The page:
Accountability for Countrywide is Good for the Market
Posted by Janis Bowdler on December 29, 2011
The annoucement of the Justice Department's settlement with Countrywide over violations of fair lending laws is a landmark victory that deserves recognition. For years, NCLR (the National Council of La Raza) has called attention to a particularly egregious form of predatory lending known as "steering." This practice occurs when a lender deliberately sells a subprime loan to a family even when they have good credit and qualify for a standard 30-year fixed-rate mortgage. Unscrupulous lenders and brokers would steer families to subprime loans because doing so would earn a higher profit, often for doing less work. In fact, the more toxic the loan, the higher the payoff to the lender or broker. Latino and Black homebuyers were more than twice as likely to be steered to subprime loans, even after controlling for credit and other risk characteristics. While many lenders engaged in these practices, Countrywide was the largest player in the subprime market and top lender to Latino homeowners.
The unfair and deceptive tactics perpetrated by Countrywide and other subprime lenders, fueled by Wall Street's insatiable appetite for the fees generated by risky loans, contributed directly to the foreclosure crisis that persists today. Fortunately, new protections included in the Dodd-Frank Wall Street Protection Act, if enforced, will prohibit steering going forward. But that does not do much to alleviate the harm homeowners have already suffered. An estimated 17 percent of Latino homeowners are facing foreclosure or have already lost their homes. The DOJ settlement is a critical step to delivering justice to families that may have lost their homes thanks to the actions of a predatory lender. We have every reason to expect that this is just the first in a series of enforcement actions by the Obama administration against those responsible.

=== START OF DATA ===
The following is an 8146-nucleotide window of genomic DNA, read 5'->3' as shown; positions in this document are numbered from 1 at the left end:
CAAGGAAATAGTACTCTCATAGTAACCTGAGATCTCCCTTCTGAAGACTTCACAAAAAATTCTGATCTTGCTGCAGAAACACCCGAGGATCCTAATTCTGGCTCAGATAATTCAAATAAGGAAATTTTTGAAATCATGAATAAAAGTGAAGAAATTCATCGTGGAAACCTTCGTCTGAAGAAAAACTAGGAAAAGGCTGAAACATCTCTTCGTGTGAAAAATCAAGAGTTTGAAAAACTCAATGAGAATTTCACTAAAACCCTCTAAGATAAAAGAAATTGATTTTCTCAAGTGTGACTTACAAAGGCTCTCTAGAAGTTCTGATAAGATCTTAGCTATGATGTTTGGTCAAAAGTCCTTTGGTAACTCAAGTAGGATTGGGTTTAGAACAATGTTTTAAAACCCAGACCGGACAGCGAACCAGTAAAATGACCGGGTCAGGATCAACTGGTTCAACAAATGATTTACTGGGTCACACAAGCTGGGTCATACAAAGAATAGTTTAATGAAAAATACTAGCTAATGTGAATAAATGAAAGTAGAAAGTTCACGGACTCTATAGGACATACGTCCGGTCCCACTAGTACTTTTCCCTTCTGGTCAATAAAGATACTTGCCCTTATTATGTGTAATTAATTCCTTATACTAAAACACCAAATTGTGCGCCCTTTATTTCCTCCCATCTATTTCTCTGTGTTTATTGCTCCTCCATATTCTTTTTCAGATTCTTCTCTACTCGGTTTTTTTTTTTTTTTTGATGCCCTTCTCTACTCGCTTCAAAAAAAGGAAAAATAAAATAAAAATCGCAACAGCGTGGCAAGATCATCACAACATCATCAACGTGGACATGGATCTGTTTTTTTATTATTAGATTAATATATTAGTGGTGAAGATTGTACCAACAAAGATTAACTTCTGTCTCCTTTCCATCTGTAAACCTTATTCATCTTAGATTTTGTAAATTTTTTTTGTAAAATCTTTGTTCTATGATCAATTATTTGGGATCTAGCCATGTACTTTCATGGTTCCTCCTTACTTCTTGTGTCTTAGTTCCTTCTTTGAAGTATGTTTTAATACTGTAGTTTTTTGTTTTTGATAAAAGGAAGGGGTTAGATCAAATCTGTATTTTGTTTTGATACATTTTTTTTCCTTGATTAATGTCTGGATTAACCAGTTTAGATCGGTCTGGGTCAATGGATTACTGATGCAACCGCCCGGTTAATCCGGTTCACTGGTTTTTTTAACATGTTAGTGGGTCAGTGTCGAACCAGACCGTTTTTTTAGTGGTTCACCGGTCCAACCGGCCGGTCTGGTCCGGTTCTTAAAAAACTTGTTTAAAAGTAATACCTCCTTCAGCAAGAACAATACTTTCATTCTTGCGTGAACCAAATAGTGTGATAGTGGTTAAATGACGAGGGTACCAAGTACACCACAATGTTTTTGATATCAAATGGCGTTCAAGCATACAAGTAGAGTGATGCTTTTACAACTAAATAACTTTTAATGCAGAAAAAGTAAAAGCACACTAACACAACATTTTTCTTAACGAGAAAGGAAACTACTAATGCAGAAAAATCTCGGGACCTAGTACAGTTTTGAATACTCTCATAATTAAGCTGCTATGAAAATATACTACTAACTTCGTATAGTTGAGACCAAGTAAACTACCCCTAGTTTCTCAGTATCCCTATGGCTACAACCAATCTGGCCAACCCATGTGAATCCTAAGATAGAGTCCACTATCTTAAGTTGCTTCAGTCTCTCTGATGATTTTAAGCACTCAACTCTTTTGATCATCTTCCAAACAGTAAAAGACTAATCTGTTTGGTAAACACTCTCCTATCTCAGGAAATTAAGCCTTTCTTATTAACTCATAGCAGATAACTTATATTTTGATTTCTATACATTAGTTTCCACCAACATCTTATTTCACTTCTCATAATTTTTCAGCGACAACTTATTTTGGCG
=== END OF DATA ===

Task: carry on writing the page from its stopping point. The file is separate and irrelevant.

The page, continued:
For Christmas this year, I wished that justice would be served for those wrongfully foreclosed upon. Not only is it the right thing to do for harmed homeowners, but it will help turn the page on a dark decade in the mortgage industry where the quest for exorbitant profits trumped fair and responsible business practices. Accountability is a critical step to building a better mortgage market where qualified homeowners get access to fair rates and products. Bank of America deserves credit here. In the interest of full disclosure, NCLR is one of 28 members of the Bank of America National Community Advisory Council, which allows NCLR and other leaders from the community development, civil rights, and public interest fields an opportunity to raise community feedback directly with senior bank officials. But the plain truth is that after acquiring Countrywide in 2008, they immediately shut down the institution’s worst practices and eliminated toxic products such as "2/28s" and liar loans. Having never engaged in subprime lending in the first place, Bank of America has had its work cut out in turning around the huge portfolio of toxic loans it had inherited. Given what we now know about the extent of Countrywide’s deceptive lending tactics and the fact that 60 percent of these loans are held hostage by Fannie Mae and Freddie Mac, it's no surprise that Bank of America has struggled to stop the bleeding. That it was the first bank to step up to the plate and provide remedies for more than 200,000 victims of predatory lending is deserving of praise. Moreover, the settlement with DOJ has set a standard to which the rest of the industry should be held.
DOJ should continue its work to hold dishonest lenders accountable for the damage that they have done to families and neighborhoods. The settlement with Countrywide sends a strong signal to the market that unfair targeting by race, national origin, or gender will not be tolerated. But much more needs to be done. The 50 state Attorneys General and the Office of the Comptroller of the Currency are also pursuing enforcement actions. It is high time that other lenders, as well as Fannie Mae and Freddie Mac, accept responsibility for their roles in wrongful foreclosures, provide remedies to those injured, and move onto the critical business of re-establishing a healthy mortgage market.
Ensuring these critical next steps should be at the top of the list of New Year’s resolutions for everyone involved in the housing market.
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Janis Bowdler is director of the Wealth-Building Policy Project at the National Council of La Raza